So nasty was my stuff, in fact, that I did not get off the bus to see PTC 54.  Steve did view this carousel, and will perhaps lend one of his photos to at a later time.  I understand it is a very nice carousel.

From Battleship Cove, it was on to West Springfield, and a group dinner at The Nippon Grill and Seafood Buffet, joining up with still more of our group who had not opted for the Bonus Day Tour.

We returned to the hotel around 10:30 pm, having boarded the buses at 7:30 am.  It was, yes, a long day.

. . .which segued into a long night as my back went ballistic.  I finally faced reality — that being that there was No Way I could do the next day’s tour of five carousels and a formal dinner/presentation, if I didn’t take the meds, and No Way I could do ditto, if I did take the meds.

So, I took the meds.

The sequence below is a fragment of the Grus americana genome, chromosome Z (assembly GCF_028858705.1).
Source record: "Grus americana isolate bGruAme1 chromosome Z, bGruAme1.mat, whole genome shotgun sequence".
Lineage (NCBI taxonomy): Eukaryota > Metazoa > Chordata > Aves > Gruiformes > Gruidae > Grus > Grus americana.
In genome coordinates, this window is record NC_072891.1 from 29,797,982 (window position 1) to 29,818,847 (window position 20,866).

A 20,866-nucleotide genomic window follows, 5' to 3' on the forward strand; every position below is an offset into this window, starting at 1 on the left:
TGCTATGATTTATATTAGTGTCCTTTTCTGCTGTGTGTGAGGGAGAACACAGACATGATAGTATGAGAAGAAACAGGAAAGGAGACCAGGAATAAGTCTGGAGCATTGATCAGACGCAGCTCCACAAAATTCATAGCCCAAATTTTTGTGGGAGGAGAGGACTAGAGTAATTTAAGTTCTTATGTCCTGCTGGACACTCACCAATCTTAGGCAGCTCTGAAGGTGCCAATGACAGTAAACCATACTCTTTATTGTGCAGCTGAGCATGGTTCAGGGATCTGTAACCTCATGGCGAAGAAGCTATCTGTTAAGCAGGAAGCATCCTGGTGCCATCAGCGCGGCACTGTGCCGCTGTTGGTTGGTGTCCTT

I will pause here to recall that, of all the challenges I had identified with regard to participating in a carousel convention, I didn’t even consider the wear and tear  visited upon a human body by sitting fourteen hours on a tour bus.

Steve and I evaluated the situation and our various options and decided that it would be best for all concerned to withdraw from the convention, which we did.  And then we drove home.

The long way.

Steve drove, I did not take meds, though I may have been guilty of using the heated passenger seat.  We would drive for. . .a time, an hour? two hours? and stop at a likely looking place to go for a walk. We did a thorough tour of Keene, New Hampshire, which is awfully interesting at first hand; which led to a thorough tour of Toadstool Books.  We eventually raised Portland, where Steve had some Serious Shopping to do, so we took a suite off of Payne Road, hunted and gathered an excellent dinner from the Sebago Brewing Company, and so to bed.